The Gypsy Way-- Part One-- Running in Corridors - Frankie Fulwood
I can���t quite work out whether Fullwood really is half Gypsy / half Gorgie or whether he���s just a Plastic Pikey, or even a Settler who understands the Traveller life and is able to write very well about it.

Either way, I don���t think he���s quite found his feet yet. There���s some very good writing in this book but it���s peppered with ridiculous subplots, which is a shame because I suspect that if he stuck to the main plot and then built feasible subplots around that we���d have a much more credible book to read. As it is, it moves along far too slowly.

For the first time ever I���m writing a review after not reading the full book, and I shouldn���t do that, but what really put me off after reaching the 30% mark is the amount of women the protagonist sleeps with. He���s little more than a tramp but he somehow manages to sleep with just about every woman in the village; the Lady of the Manor, the beautiful Spanish barmaid, a visiting Gypsy folk singer, ALL of his clients who he sells chickens to, one of whom even spends the night in the summer house with him, wakes up and ��� instead of trying to sneak back quietly into her marital bed before he husband realises she spent the night with their ���guest��� in the summer house - simply cooks matey a great big breakfast! I���d think the husband would have something to say about that, wouldn���t you? (I don���t mean shagging his wife ��� no one seems to mind that in this book ��� but I mean eating all his bacon).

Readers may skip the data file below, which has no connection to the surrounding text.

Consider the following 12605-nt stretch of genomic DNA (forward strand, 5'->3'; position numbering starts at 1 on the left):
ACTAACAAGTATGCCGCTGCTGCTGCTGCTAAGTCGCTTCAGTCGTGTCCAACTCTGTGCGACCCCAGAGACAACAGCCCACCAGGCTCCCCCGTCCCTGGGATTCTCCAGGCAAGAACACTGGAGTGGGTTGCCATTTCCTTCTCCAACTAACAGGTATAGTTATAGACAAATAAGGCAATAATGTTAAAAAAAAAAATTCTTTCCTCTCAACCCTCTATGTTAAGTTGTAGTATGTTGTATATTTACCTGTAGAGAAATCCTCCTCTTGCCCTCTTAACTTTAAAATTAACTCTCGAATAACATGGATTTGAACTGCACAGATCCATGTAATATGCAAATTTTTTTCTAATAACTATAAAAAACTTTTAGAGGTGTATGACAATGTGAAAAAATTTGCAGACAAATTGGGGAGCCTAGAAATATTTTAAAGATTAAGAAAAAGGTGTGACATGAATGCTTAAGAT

At 30% he goes into a caf��, and at this stage I���m making sarcastic little notes in my Kindle along the lines of, ���Bloody hell, he���s drank his whole cup of tea and he hasn���t even shagged the waitress yet!���

All of these women are, of course, beautiful. On the next page he���s off to visit June and guess what? She���s also an old conquest! And at that stage I gave up.

Stick to writing about Gypsies, Frankie. Publish a ���Confessions of a Gypsy chicken salesman��� in another format, if you like. There���s nothing wrong with a tongue-in-cheek book like that, although it���s all been done before and is a bit dated now. In ���The Gypsy Way,��� however, it just detracts from what I suspect is a very good storyline. I liked the Gypsy characters and wanted more of them, and I���m sure you could write really well about them. That in itself would be a much better book.